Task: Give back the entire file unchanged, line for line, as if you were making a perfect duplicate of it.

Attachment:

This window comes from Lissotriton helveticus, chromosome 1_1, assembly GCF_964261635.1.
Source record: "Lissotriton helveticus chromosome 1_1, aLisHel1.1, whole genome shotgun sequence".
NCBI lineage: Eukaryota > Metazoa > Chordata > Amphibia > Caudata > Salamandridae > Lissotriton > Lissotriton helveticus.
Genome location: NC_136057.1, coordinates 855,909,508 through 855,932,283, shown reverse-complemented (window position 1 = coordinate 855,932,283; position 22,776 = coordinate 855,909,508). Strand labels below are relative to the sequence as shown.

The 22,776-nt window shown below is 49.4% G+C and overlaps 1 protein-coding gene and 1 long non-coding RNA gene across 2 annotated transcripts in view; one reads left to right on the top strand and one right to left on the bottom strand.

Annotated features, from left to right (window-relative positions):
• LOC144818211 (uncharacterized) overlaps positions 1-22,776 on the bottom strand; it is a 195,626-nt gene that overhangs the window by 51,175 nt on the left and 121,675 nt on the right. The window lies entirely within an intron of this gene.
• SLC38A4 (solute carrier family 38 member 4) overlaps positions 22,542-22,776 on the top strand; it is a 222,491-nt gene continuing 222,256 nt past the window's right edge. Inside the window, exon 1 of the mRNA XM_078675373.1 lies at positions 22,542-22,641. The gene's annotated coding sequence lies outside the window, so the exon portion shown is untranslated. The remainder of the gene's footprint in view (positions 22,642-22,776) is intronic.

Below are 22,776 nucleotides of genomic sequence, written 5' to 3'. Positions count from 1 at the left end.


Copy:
This window comes from Lissotriton helveticus, chromosome 1_1, assembly GCF_964261635.1.
Source record: "Lissotriton helveticus chromosome 1_1, aLisHel1.1, whole genome shotgun sequence".
NCBI lineage: Eukaryota > Metazoa > Chordata > Amphibia > Caudata > Salamandridae > Lissotriton > Lissotriton helveticus.
Genome location: NC_136057.1, coordinates 855,909,508 through 855,932,283, shown reverse-complemented (window position 1 = coordinate 855,932,283; position 22,776 = coordinate 855,909,508). Strand labels below are relative to the sequence as shown.

The 22,776-nt window shown below is 49.4% G+C and overlaps 1 protein-coding gene and 1 long non-coding RNA gene across 2 annotated transcripts in view; one reads left to right on the top strand and one right to left on the bottom strand.

Annotated features, from left to right (window-relative positions):
• LOC144818211 (uncharacterized) overlaps positions 1-22,776 on the bottom strand; it is a 195,626-nt gene that overhangs the window by 51,175 nt on the left and 121,675 nt on the right. The window lies entirely within an intron of this gene.
• SLC38A4 (solute carrier family 38 member 4) overlaps positions 22,542-22,776 on the top strand; it is a 222,491-nt gene continuing 222,256 nt past the window's right edge. Inside the window, exon 1 of the mRNA XM_078675373.1 lies at positions 22,542-22,641. The gene's annotated coding sequence lies outside the window, so the exon portion shown is untranslated. The remainder of the gene's footprint in view (positions 22,642-22,776) is intronic.

Below are 22,776 nucleotides of genomic sequence, written 5' to 3'. Positions count from 1 at the left end.